On Thursday, February 23rd, Assistant Secretary Pamela Patenaude announced the award of some $10.7 million to Habitat for Humanity International under HUD's Self-Help Homeownership Program. The funds will enable Habitat's local affiliates to purchase land and make infrastructure improvements. Eligible Habitat families will then donate at least 100 hours of "sweat equity" to build a house, often the first home they have ever owned.
Left to right: Ozzie Johnson (Ms. Johnson's sister), Gloria Johnson and Lorraine Austin, the founder of Peninsula Habitat. Photo courtesy of Adrin Snider of The Daily Press
"With a little investment and elbow grease," Patenaude said, "great things can happen and our SHOP program is proof of that."
All told, the Department's SHOP program has awarded almost $50 million to Habitat in the last four years alone. That's a lot of money. But it's not money, but opportunity that tells the real story of the homeownership partnership between Habitat and the Department.
Like the opportunity celebrated on a cold winter's day on 23rd Street in Newport News, Virginia. Owned by Gloria Johnson, a single mom and former resident of public housing, the home was built 20 years ago and was the very first undertaken by Habitat's Peninsula chapter.
For Peninsula Habitat, that was 85 homes and a generation ago. In fact, joining Johnson at the celebration were two members of what The Daily Press called Habitat's "next generation" � Shawnte Gwathney who, with her four kids, moved into her Habitat home in December and Cordella Clay who has already put 50 of the required 400 hours of sweat equity into her new home.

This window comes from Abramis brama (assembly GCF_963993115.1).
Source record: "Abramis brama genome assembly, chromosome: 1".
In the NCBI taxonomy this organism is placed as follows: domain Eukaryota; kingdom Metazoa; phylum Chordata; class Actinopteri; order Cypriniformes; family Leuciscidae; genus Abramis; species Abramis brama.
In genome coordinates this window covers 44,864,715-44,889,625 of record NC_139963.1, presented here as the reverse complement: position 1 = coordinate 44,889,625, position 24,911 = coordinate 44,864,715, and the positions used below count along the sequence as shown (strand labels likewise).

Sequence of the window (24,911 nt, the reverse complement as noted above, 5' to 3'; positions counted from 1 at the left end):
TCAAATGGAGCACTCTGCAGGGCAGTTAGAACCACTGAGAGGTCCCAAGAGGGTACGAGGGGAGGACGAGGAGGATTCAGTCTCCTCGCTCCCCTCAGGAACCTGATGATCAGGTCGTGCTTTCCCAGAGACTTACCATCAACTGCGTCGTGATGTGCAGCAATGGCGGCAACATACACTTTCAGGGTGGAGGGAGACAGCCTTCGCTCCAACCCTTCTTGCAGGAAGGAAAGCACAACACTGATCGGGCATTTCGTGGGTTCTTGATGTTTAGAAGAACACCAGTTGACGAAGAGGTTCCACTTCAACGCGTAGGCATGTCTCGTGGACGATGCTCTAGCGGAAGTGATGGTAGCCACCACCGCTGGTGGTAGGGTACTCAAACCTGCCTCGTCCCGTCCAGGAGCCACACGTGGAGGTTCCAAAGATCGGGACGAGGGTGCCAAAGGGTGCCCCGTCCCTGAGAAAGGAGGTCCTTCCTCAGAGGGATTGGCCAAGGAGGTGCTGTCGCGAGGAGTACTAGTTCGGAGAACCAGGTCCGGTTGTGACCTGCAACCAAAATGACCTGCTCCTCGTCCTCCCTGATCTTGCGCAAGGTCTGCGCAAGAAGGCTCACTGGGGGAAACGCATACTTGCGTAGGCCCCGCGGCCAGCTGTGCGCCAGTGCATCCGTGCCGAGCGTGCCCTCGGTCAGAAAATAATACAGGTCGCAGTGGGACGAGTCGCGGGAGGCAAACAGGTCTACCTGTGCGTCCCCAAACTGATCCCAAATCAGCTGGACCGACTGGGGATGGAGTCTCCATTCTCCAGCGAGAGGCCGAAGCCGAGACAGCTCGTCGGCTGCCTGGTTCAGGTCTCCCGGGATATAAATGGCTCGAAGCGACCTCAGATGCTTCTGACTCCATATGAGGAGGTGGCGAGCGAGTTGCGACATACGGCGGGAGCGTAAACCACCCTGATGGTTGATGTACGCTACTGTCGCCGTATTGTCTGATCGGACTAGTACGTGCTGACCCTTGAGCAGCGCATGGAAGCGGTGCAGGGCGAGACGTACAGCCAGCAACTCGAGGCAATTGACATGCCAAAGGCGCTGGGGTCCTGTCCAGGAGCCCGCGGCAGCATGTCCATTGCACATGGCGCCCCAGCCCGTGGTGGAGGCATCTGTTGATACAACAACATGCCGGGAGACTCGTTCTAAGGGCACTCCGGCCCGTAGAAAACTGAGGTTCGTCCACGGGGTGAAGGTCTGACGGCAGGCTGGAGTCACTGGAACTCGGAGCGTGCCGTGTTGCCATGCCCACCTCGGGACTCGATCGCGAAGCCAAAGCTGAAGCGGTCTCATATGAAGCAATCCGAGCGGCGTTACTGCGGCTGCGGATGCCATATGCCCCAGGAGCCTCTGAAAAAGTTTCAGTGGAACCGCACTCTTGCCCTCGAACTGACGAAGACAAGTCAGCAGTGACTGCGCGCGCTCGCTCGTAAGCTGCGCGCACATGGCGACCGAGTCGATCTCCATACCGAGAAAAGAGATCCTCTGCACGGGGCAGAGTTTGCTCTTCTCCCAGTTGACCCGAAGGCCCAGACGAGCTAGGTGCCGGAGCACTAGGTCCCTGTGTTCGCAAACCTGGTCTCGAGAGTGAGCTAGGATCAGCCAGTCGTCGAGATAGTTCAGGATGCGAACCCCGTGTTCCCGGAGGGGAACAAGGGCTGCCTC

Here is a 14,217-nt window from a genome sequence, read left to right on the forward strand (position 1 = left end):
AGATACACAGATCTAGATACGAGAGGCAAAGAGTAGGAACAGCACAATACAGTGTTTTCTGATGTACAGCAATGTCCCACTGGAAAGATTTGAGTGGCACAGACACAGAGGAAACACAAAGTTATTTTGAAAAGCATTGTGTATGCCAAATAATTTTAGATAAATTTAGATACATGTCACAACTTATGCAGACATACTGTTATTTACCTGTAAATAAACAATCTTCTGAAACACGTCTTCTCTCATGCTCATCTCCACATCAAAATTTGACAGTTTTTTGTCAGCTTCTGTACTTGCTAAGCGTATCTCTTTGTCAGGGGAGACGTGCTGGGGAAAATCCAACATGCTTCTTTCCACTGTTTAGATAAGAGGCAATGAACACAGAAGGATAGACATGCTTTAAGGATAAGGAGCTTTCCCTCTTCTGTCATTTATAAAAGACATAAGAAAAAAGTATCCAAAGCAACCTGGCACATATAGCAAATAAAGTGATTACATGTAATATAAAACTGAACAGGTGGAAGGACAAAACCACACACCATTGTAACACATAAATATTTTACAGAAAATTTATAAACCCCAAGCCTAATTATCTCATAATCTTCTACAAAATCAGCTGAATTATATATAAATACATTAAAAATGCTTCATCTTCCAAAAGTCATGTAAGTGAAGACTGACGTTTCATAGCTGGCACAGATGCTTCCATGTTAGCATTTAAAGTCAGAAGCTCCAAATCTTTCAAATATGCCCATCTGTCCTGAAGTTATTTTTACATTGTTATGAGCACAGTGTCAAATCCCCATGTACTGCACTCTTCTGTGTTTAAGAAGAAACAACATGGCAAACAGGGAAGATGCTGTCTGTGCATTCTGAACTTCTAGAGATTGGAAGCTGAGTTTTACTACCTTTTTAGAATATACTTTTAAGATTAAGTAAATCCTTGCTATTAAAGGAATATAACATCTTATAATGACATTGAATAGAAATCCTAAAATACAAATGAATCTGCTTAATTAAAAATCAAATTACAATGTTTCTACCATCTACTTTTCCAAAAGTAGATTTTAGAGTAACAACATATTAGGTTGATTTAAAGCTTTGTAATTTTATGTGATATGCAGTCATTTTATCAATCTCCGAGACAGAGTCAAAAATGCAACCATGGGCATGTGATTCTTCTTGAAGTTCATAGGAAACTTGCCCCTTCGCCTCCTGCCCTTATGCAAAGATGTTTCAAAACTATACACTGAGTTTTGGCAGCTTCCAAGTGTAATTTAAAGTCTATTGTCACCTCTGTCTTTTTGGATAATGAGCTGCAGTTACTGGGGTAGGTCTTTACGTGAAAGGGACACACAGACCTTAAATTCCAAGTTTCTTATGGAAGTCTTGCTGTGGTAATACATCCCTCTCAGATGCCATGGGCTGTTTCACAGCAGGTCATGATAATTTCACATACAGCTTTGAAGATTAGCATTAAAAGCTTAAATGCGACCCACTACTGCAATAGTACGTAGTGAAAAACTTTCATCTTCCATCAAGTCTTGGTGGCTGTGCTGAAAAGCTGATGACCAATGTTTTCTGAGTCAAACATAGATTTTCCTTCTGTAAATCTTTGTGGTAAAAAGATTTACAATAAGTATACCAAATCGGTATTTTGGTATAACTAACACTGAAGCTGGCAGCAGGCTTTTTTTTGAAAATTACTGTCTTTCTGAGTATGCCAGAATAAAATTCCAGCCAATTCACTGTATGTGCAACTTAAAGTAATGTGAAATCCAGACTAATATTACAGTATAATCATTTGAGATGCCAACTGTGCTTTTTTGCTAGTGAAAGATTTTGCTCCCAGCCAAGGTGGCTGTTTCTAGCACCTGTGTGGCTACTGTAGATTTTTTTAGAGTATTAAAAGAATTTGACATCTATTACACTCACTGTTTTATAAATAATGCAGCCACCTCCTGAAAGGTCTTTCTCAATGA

Standing off to one side at the celebration was Lorraine Austin. With nothing more than a printing press and just $5,000, she founded Peninsula Habitat some 20 years ago. "It was terrifying," she told Monique Angle of The Daily Press.
Not anymore. "It always feels like a struggle - like an uphill battle and nobody cares about them," Austin said about people with the gleam of homeownership in their eyes like Gwathney, Clay and Johnson. "But then they are at work with 150 volunteers - people who they have never known before - who are working so that they can get a house."
And then you get to the top of the hill called homeownership. How does that feel? Just ask Gloria Johnson who was in such a hurry to own her home that she found a way to pay off the mortgage two years early. "It felt," she assured all who wanted to roll up their sleeves and follow her example, "real good."
Peninsula Habitat for Humanity serves the cities of Hampton, Newport News, Poquoson and Williamsburg and James City and York counties.